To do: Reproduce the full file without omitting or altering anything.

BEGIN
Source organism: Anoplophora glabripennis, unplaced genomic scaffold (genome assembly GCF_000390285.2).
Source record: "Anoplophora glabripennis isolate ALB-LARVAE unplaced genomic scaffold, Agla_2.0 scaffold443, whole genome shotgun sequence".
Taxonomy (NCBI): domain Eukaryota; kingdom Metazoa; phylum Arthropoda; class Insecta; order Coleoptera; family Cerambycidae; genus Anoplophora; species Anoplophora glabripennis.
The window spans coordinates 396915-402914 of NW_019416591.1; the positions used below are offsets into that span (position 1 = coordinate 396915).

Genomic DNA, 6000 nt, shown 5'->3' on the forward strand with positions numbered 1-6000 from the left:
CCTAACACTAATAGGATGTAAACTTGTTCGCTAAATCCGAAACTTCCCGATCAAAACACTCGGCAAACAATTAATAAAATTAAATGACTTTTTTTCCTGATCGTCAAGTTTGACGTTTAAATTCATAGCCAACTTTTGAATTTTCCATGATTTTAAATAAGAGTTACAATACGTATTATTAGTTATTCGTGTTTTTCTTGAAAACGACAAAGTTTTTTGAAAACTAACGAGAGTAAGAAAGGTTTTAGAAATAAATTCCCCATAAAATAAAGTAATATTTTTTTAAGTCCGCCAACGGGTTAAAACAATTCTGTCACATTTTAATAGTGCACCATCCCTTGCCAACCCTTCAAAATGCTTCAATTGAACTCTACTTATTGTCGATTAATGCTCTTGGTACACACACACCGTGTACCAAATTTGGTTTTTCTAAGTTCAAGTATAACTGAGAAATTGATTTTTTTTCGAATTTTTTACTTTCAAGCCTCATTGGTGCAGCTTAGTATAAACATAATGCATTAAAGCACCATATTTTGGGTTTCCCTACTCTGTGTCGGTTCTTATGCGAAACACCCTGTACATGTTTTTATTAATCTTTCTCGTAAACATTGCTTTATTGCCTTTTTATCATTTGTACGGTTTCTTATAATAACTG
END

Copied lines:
Source organism: Anoplophora glabripennis, unplaced genomic scaffold (genome assembly GCF_000390285.2).
Source record: "Anoplophora glabripennis isolate ALB-LARVAE unplaced genomic scaffold, Agla_2.0 scaffold443, whole genome shotgun sequence".
Taxonomy (NCBI): domain Eukaryota; kingdom Metazoa; phylum Arthropoda; class Insecta; order Coleoptera; family Cerambycidae; genus Anoplophora; species Anoplophora glabripennis.
The window spans coordinates 396915-402914 of NW_019416591.1; the positions used below are offsets into that span (position 1 = coordinate 396915).

Genomic DNA, 6000 nt, shown 5'->3' on the forward strand with positions numbered 1-6000 from the left:
CCTAACACTAATAGGATGTAAACTTGTTCGCTAAATCCGAAACTTCCCGATCAAAACACTCGGCAAACAATTAATAAAATTAAATGACTTTTTTTCCTGATCGTCAAGTTTGACGTTTAAATTCATAGCCAACTTTTGAATTTTCCATGATTTTAAATAAGAGTTACAATACGTATTATTAGTTATTCGTGTTTTTCTTGAAAACGACAAAGTTTTTTGAAAACTAACGAGAGTAAGAAAGGTTTTAGAAATAAATTCCCCATAAAATAAAGTAATATTTTTTTAAGTCCGCCAACGGGTTAAAACAATTCTGTCACATTTTAATAGTGCACCATCCCTTGCCAACCCTTCAAAATGCTTCAATTGAACTCTACTTATTGTCGATTAATGCTCTTGGTACACACACACCGTGTACCAAATTTGGTTTTTCTAAGTTCAAGTATAACTGAGAAATTGATTTTTTTTCGAATTTTTTACTTTCAAGCCTCATTGGTGCAGCTTAGTATAAACATAATGCATTAAAGCACCATATTTTGGGTTTCCCTACTCTGTGTCGGTTCTTATGCGAAACACCCTGTACATGTTTTTATTAATCTTTCTCGTAAACATTGCTTTATTGCCTTTTTATCATTTGTACGGTTTCTTATAATAACTG